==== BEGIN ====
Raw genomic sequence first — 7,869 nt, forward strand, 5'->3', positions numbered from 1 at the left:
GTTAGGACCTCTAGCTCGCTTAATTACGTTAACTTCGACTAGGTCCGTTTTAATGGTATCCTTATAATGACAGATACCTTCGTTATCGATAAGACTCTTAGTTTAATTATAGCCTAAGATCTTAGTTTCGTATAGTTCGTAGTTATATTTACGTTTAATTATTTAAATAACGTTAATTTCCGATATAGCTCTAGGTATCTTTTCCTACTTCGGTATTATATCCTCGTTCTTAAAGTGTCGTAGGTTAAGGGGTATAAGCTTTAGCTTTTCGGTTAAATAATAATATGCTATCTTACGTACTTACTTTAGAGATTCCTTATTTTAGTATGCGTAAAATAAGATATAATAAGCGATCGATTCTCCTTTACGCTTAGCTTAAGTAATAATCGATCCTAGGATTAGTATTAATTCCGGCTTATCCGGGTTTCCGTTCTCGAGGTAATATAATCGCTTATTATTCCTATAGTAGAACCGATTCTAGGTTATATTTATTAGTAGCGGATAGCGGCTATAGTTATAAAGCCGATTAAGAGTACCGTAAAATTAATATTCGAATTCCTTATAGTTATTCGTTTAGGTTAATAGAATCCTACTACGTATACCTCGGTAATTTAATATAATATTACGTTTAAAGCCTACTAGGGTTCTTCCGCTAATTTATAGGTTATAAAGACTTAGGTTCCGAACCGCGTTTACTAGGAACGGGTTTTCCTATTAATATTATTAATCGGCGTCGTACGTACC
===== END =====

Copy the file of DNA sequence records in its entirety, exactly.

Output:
Raw genomic sequence first — 7,869 nt, forward strand, 5'->3', positions numbered from 1 at the left:
GTTAGGACCTCTAGCTCGCTTAATTACGTTAACTTCGACTAGGTCCGTTTTAATGGTATCCTTATAATGACAGATACCTTCGTTATCGATAAGACTCTTAGTTTAATTATAGCCTAAGATCTTAGTTTCGTATAGTTCGTAGTTATATTTACGTTTAATTATTTAAATAACGTTAATTTCCGATATAGCTCTAGGTATCTTTTCCTACTTCGGTATTATATCCTCGTTCTTAAAGTGTCGTAGGTTAAGGGGTATAAGCTTTAGCTTTTCGGTTAAATAATAATATGCTATCTTACGTACTTACTTTAGAGATTCCTTATTTTAGTATGCGTAAAATAAGATATAATAAGCGATCGATTCTCCTTTACGCTTAGCTTAAGTAATAATCGATCCTAGGATTAGTATTAATTCCGGCTTATCCGGGTTTCCGTTCTCGAGGTAATATAATCGCTTATTATTCCTATAGTAGAACCGATTCTAGGTTATATTTATTAGTAGCGGATAGCGGCTATAGTTATAAAGCCGATTAAGAGTACCGTAAAATTAATATTCGAATTCCTTATAGTTATTCGTTTAGGTTAATAGAATCCTACTACGTATACCTCGGTAATTTAATATAATATTACGTTTAAAGCCTACTAGGGTTCTTCCGCTAATTTATAGGTTATAAAGACTTAGGTTCCGAACCGCGTTTACTAGGAACGGGTTTTCCTATTAATATTATTAATCGGCGTCGTACGTACC